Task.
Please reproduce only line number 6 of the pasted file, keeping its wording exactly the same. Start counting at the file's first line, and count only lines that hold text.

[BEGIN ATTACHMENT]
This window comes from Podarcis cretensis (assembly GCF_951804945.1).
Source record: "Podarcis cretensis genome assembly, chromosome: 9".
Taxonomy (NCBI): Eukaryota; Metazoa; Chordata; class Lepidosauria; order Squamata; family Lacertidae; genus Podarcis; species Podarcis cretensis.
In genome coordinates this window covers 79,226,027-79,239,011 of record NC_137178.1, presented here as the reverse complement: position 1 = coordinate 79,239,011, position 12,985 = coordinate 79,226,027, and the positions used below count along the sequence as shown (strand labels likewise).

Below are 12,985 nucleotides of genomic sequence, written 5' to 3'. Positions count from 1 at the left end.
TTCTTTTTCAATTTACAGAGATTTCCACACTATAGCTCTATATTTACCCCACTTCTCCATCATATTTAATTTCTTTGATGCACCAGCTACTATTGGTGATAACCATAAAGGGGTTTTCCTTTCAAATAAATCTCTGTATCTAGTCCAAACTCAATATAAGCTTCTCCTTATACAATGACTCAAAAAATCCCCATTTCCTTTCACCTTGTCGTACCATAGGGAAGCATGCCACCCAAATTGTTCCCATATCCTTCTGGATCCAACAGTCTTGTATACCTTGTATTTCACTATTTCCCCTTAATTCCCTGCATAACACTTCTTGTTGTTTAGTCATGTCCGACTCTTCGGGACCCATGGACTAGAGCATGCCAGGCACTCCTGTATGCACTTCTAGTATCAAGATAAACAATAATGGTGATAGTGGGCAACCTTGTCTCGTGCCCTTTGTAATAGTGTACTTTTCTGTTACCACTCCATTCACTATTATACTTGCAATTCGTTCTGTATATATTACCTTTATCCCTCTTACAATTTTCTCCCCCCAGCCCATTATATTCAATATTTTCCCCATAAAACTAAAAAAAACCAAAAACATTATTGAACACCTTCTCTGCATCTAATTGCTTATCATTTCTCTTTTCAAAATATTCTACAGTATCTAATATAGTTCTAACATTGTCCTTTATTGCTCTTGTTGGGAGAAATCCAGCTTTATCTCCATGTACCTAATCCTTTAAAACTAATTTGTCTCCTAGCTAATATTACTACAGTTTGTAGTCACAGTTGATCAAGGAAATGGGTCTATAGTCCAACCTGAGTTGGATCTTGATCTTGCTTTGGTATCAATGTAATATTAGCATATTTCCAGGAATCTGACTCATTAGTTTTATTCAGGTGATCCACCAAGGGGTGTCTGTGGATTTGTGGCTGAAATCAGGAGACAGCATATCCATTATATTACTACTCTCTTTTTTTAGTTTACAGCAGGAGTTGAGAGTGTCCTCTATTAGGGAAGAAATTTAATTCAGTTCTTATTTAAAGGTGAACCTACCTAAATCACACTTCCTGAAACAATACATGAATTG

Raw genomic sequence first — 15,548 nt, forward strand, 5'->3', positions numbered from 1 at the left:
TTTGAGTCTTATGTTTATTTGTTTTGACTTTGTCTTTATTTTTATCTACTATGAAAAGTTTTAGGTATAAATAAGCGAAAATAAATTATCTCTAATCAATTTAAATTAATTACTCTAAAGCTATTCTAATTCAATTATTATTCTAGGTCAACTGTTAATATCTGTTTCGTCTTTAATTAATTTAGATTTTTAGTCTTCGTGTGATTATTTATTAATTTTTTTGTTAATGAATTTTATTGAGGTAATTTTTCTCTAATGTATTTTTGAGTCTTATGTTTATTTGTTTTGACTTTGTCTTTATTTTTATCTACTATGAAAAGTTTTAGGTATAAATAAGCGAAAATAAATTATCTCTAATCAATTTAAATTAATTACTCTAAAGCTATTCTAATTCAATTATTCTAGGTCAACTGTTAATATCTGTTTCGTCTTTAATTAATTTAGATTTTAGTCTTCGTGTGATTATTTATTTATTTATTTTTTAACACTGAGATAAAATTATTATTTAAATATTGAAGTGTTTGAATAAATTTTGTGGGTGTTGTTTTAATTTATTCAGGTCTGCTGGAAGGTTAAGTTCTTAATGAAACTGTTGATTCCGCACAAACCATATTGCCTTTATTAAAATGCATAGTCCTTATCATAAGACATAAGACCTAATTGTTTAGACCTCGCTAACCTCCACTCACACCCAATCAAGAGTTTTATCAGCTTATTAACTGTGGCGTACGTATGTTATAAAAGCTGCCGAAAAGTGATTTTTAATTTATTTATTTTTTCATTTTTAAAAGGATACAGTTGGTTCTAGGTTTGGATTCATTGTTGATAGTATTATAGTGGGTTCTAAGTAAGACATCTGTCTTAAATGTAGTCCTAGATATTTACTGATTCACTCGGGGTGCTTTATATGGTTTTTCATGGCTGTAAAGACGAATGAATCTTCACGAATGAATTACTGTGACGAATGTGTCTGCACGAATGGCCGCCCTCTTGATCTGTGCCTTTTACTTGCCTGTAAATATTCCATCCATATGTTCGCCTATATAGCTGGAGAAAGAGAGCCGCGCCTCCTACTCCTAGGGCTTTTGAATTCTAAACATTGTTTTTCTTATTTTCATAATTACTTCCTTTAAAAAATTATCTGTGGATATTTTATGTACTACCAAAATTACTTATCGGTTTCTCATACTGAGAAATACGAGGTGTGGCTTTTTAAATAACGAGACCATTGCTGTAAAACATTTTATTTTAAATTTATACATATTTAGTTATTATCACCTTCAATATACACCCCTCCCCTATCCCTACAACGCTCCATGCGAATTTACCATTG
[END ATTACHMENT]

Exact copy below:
TTCTTTTTCAATTTACAGAGATTTCCACACTATAGCTCTATATTTACCCCACTTCTCCATCATATTTAATTTCTTTGATGCACCAGCTACTATTGGTGATAACCATAAAGGGGTTTTCCTTTCAAATAAATCTCTGTATCTAGTCCAAACTCAATATAAGCTTCTCCTTATACAATGACTCAAAAAATCCCCATTTCCTTTCACCTTGTCGTACCATAGGGAAGCATGCCACCCAAATTGTTCCCATATCCTTCTGGATCCAACAGTCTTGTATACCTTGTATTTCACTATTTCCCCTTAATTCCCTGCATAACACTTCTTGTTGTTTAGTCATGTCCGACTCTTCGGGACCCATGGACTAGAGCATGCCAGGCACTCCTGTATGCACTTCTAGTATCAAGATAAACAATAATGGTGATAGTGGGCAACCTTGTCTCGTGCCCTTTGTAATAGTGTACTTTTCTGTTACCACTCCATTCACTATTATACTTGCAATTCGTTCTGTATATATTACCTTTATCCCTCTTACAATTTTCTCCCCCCAGCCCATTATATTCAATATTTTCCCCATAAAACTAAAAAAAACCAAAAACATTATTGAACACCTTCTCTGCATCTAATTGCTTATCATTTCTCTTTTCAAAATATTCTACAGTATCTAATATAGTTCTAACATTGTCCTTTATTGCTCTTGTTGGGAGAAATCCAGCTTTATCTCCATGTACCTAATCCTTTAAAACTAATTTGTCTCCTAGCTAATATTACTACAGTTTGTAGTCACAGTTGATCAAGGAAATGGGTCTATAGTCCAACCTGAGTTGGATCTTGATCTTGCTTTGGTATCAATGTAATATTAGCATATTTCCAGGAATCTGACTCATTAGTTTTATTCAGGTGATCCACCAAGGGGTGTCTGTGGATTTGTGGCTGAAATCAGGAGACAGCATATCCATTATATTACTACTCTCTTTTTTTAGTTTACAGCAGGAGTTGAGAGTGTCCTCTATTAGGGAAGAAATTTAATTCAGTTCTTATTTAAAGGTGAACCTACCTAAATCACACTTCCTGAAACAATACATGAATTG